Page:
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The natural world. Looking pretty for 3.5b years.

Half Empty or Half Full?

Author: Hugh Bollinger/Thursday, May 22, 2014/Categories: photography, environment

Lake Powell is running low on water.

The reservoir along the Utah and Arizona border, created by the damming of Glen Canyon in 1963, is now below fifty percent (50%) capacity. The boundary of the former shoreline is seen in a Landsat-8 image with bleached rocks, dry sandbars, and ribbon of water.

Lake Powell, 5-13-14  (credit: Landsat 8)

Climate models predict that less moisture will fall as snow in the watersheds of the Colorado River but will be increasingly replaced by rain. This isn't what the builders of Glen Canyon Dam expected in their original optimistic water forecasts. The National Park Service has decided to post a warning for boating enthusiasts:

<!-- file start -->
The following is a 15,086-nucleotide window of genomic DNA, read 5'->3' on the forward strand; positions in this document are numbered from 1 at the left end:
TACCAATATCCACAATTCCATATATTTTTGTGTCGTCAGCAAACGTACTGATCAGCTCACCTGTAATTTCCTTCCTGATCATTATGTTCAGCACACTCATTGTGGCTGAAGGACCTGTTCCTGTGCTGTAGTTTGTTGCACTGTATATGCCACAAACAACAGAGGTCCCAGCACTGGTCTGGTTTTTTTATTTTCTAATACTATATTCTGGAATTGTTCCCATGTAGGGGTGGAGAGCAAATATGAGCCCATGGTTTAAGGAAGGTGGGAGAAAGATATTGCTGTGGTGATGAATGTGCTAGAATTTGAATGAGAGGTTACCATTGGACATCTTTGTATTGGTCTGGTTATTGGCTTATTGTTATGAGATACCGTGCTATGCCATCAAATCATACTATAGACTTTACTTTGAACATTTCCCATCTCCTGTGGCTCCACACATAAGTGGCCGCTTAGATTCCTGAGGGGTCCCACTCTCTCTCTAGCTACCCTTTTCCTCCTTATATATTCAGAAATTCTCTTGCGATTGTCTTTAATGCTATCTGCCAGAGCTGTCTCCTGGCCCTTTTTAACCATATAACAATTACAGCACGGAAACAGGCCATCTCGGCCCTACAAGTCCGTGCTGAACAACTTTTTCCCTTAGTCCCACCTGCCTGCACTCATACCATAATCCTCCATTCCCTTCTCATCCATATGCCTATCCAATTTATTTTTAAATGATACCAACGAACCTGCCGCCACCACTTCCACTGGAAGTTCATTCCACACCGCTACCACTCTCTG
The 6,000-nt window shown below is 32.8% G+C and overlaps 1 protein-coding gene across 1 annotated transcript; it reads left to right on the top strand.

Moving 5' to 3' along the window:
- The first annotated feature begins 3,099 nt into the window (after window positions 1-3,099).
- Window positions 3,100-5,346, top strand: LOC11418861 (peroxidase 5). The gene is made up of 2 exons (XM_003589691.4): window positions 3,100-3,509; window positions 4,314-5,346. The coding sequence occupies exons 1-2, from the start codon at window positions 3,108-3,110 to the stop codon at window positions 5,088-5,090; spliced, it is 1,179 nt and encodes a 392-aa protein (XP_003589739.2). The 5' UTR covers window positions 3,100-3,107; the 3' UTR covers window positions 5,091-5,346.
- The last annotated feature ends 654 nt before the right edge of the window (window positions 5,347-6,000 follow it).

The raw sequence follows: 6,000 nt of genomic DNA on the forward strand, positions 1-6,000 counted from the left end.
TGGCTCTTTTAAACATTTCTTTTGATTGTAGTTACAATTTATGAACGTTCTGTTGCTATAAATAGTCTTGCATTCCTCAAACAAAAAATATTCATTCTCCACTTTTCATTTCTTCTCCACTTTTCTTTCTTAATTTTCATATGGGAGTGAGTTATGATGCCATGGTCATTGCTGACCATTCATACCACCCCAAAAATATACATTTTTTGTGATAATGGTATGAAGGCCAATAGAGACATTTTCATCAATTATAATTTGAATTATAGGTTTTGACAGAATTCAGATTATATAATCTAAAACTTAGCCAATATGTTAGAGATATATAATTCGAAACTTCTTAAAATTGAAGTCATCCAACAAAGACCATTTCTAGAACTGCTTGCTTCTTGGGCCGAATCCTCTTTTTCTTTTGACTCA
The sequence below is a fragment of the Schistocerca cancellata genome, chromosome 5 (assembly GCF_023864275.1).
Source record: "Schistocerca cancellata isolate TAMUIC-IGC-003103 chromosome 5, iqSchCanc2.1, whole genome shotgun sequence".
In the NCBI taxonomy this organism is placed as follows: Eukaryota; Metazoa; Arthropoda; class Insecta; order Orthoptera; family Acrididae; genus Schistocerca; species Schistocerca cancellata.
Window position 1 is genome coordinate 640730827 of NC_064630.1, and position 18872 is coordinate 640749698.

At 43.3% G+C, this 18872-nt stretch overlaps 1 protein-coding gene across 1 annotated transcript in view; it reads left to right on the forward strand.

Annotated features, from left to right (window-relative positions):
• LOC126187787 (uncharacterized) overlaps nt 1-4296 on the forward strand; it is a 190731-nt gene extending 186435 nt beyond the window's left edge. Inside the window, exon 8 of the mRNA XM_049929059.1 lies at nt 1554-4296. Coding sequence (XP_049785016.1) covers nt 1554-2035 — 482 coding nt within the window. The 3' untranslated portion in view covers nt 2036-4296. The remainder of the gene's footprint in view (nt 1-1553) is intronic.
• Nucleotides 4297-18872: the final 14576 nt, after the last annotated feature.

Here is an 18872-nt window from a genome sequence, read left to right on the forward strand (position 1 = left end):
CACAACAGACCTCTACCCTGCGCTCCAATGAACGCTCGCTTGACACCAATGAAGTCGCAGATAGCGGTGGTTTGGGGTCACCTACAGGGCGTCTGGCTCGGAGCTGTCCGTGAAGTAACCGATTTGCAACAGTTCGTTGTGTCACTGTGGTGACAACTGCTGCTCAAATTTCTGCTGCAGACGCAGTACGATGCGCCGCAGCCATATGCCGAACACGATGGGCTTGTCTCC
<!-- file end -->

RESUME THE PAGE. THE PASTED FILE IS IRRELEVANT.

"Launch at your own risk! The public is asked to use extreme caution when using the public launch ramps at Lake Powell. The decrease in water levels has reduced the depth of water in these areas, creating shallow water on the ramps with steep drop-offs."

Half full vs half empty may begin to take on new meanings for Lake Powell and for cities, farms, and power boaters.


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